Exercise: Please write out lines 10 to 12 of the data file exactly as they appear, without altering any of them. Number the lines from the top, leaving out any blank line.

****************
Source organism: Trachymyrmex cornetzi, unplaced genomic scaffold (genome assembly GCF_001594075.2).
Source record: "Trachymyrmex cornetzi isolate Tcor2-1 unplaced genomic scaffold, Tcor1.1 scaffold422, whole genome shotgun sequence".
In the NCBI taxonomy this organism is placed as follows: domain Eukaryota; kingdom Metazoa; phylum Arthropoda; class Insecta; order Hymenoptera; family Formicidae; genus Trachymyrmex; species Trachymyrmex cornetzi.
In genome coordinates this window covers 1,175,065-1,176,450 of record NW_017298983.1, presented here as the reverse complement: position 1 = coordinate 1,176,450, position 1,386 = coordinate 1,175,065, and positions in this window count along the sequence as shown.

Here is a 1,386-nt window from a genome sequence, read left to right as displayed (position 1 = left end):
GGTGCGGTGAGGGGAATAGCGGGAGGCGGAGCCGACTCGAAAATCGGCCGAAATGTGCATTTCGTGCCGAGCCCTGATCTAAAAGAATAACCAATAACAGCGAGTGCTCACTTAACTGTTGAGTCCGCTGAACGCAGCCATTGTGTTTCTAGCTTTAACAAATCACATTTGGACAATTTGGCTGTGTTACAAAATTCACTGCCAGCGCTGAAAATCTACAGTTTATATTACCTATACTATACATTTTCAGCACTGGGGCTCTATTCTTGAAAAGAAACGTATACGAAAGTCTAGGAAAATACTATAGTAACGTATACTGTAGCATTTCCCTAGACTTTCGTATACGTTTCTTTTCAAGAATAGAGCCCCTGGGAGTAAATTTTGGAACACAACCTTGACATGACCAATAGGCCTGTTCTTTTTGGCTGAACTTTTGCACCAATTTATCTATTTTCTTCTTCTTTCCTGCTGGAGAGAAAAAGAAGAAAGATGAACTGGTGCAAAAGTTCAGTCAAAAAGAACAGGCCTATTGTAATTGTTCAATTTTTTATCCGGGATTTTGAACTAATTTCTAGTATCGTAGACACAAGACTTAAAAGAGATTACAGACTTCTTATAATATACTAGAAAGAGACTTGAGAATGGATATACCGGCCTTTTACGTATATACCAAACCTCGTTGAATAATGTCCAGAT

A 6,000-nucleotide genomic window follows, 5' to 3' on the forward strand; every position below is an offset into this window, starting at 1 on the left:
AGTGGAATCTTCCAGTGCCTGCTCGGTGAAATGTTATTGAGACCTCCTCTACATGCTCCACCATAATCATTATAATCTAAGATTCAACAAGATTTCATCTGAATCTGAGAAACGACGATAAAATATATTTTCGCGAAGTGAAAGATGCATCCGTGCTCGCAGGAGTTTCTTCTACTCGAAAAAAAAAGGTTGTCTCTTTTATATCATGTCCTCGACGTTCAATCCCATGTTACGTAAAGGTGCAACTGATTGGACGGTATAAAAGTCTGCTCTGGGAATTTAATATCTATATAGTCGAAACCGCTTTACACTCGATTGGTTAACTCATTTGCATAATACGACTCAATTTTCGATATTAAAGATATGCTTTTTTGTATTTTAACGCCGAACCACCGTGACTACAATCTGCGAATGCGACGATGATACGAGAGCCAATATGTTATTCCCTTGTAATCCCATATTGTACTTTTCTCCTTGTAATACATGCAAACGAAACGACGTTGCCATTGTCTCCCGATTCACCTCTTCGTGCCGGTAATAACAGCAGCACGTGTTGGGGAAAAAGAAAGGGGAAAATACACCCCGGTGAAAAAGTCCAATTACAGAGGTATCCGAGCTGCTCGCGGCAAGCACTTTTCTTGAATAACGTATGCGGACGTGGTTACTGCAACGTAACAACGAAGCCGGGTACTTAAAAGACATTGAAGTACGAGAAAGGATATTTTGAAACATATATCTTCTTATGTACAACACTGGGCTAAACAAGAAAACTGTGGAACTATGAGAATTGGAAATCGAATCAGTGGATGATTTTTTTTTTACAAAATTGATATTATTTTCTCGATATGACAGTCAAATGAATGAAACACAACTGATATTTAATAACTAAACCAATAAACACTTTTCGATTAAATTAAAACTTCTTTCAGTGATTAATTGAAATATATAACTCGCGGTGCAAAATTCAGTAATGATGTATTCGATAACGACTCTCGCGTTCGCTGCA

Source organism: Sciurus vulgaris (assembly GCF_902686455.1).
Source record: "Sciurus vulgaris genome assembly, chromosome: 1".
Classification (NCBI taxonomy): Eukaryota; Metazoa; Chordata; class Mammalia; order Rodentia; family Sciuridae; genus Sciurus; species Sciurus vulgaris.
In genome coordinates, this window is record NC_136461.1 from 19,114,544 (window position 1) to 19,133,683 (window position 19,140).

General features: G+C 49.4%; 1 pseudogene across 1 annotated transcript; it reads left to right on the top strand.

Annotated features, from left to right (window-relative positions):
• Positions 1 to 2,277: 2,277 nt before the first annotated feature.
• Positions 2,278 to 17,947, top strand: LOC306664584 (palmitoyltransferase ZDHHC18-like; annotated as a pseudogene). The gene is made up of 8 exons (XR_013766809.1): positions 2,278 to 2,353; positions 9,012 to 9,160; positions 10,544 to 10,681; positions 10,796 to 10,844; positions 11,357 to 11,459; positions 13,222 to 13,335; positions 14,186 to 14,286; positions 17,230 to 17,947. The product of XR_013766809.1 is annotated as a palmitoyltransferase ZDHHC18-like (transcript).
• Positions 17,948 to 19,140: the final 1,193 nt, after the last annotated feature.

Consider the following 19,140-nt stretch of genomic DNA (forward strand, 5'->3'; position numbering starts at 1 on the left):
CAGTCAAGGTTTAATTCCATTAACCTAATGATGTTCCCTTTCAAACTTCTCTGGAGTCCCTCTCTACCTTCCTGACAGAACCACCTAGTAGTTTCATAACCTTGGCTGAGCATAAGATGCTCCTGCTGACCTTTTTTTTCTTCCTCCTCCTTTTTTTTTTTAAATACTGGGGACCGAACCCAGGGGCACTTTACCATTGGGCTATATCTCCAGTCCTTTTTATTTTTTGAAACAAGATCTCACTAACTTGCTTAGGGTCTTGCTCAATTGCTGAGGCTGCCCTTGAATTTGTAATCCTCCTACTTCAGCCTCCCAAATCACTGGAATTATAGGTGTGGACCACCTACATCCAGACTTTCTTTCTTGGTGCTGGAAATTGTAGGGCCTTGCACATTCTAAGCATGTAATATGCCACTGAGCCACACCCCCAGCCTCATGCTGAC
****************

Source record: "Sciurus vulgaris genome assembly, chromosome: 1".
Classification (NCBI taxonomy): Eukaryota; Metazoa; Chordata; class Mammalia; order Rodentia; family Sciuridae; genus Sciurus; species Sciurus vulgaris.
In genome coordinates, this window is record NC_136461.1 from 19,114,544 (window position 1) to 19,133,683 (window position 19,140).